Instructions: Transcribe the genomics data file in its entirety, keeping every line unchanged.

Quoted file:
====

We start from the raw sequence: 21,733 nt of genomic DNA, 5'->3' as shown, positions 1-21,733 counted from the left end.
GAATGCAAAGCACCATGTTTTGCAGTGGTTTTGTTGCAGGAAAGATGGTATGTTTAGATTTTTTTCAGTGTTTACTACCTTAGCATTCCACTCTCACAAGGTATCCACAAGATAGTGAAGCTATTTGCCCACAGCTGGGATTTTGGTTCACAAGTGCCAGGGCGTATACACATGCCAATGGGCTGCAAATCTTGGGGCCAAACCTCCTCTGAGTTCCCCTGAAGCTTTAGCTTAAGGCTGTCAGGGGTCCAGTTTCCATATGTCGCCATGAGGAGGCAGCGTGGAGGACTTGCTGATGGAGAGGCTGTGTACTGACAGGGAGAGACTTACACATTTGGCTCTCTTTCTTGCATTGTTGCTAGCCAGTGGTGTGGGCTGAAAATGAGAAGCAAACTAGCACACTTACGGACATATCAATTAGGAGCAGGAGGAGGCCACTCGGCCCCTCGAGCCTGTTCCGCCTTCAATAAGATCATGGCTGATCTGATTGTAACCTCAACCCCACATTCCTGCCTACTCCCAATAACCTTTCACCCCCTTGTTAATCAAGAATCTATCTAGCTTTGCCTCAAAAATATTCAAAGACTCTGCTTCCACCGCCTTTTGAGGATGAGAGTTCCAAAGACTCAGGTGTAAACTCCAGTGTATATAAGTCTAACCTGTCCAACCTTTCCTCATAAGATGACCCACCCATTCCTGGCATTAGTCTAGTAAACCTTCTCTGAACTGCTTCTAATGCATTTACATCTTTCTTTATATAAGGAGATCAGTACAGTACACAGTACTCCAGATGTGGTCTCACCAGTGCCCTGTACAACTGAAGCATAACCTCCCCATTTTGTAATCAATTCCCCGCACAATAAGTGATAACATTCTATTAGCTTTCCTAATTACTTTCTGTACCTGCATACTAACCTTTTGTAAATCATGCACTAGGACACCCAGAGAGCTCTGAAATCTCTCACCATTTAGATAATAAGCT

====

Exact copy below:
We start from the raw sequence: 21,733 nt of genomic DNA, 5'->3' as shown, positions 1-21,733 counted from the left end.
GAATGCAAAGCACCATGTTTTGCAGTGGTTTTGTTGCAGGAAAGATGGTATGTTTAGATTTTTTTCAGTGTTTACTACCTTAGCATTCCACTCTCACAAGGTATCCACAAGATAGTGAAGCTATTTGCCCACAGCTGGGATTTTGGTTCACAAGTGCCAGGGCGTATACACATGCCAATGGGCTGCAAATCTTGGGGCCAAACCTCCTCTGAGTTCCCCTGAAGCTTTAGCTTAAGGCTGTCAGGGGTCCAGTTTCCATATGTCGCCATGAGGAGGCAGCGTGGAGGACTTGCTGATGGAGAGGCTGTGTACTGACAGGGAGAGACTTACACATTTGGCTCTCTTTCTTGCATTGTTGCTAGCCAGTGGTGTGGGCTGAAAATGAGAAGCAAACTAGCACACTTACGGACATATCAATTAGGAGCAGGAGGAGGCCACTCGGCCCCTCGAGCCTGTTCCGCCTTCAATAAGATCATGGCTGATCTGATTGTAACCTCAACCCCACATTCCTGCCTACTCCCAATAACCTTTCACCCCCTTGTTAATCAAGAATCTATCTAGCTTTGCCTCAAAAATATTCAAAGACTCTGCTTCCACCGCCTTTTGAGGATGAGAGTTCCAAAGACTCAGGTGTAAACTCCAGTGTATATAAGTCTAACCTGTCCAACCTTTCCTCATAAGATGACCCACCCATTCCTGGCATTAGTCTAGTAAACCTTCTCTGAACTGCTTCTAATGCATTTACATCTTTCTTTATATAAGGAGATCAGTACAGTACACAGTACTCCAGATGTGGTCTCACCAGTGCCCTGTACAACTGAAGCATAACCTCCCCATTTTGTAATCAATTCCCCGCACAATAAGTGATAACATTCTATTAGCTTTCCTAATTACTTTCTGTACCTGCATACTAACCTTTTGTAAATCATGCACTAGGACACCCAGAGAGCTCTGAAATCTCTCACCATTTAGATAATAAGCT